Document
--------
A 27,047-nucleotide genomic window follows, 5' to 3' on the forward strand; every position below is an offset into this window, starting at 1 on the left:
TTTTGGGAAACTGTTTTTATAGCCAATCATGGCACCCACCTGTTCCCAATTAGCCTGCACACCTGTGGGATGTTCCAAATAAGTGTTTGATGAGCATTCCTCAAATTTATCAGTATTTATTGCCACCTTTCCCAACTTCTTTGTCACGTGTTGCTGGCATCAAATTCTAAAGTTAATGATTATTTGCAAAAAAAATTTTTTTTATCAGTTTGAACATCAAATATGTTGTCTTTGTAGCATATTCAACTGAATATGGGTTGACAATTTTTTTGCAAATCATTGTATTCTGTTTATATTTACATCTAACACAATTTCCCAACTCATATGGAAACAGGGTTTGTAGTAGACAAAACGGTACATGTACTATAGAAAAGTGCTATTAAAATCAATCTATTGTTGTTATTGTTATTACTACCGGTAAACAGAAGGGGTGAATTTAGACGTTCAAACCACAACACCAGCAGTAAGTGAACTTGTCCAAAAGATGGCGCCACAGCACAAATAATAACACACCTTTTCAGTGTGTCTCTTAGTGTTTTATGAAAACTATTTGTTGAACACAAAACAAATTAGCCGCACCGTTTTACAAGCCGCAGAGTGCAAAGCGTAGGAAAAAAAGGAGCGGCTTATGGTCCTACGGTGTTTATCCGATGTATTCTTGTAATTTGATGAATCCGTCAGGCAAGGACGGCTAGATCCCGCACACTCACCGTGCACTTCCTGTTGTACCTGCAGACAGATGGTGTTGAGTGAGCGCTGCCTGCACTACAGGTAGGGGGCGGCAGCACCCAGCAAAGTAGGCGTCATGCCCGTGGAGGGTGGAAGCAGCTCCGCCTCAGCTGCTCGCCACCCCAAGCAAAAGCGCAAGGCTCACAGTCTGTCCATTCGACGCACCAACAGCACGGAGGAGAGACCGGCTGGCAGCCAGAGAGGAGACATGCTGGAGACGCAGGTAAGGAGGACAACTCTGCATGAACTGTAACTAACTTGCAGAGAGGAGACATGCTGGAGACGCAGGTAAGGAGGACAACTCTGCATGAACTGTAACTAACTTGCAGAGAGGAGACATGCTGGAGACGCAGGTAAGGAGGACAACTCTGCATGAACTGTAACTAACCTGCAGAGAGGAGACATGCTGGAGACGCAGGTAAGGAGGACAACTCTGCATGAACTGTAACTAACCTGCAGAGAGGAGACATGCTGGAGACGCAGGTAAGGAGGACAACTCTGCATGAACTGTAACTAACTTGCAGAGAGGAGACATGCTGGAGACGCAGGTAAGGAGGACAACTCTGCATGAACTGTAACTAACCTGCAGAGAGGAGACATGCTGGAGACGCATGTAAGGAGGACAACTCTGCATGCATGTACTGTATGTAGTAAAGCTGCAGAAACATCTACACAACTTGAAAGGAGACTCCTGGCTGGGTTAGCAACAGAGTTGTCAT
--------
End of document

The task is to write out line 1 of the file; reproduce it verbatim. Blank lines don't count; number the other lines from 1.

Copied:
A 27,047-nucleotide genomic window follows, 5' to 3' on the forward strand; every position below is an offset into this window, starting at 1 on the left: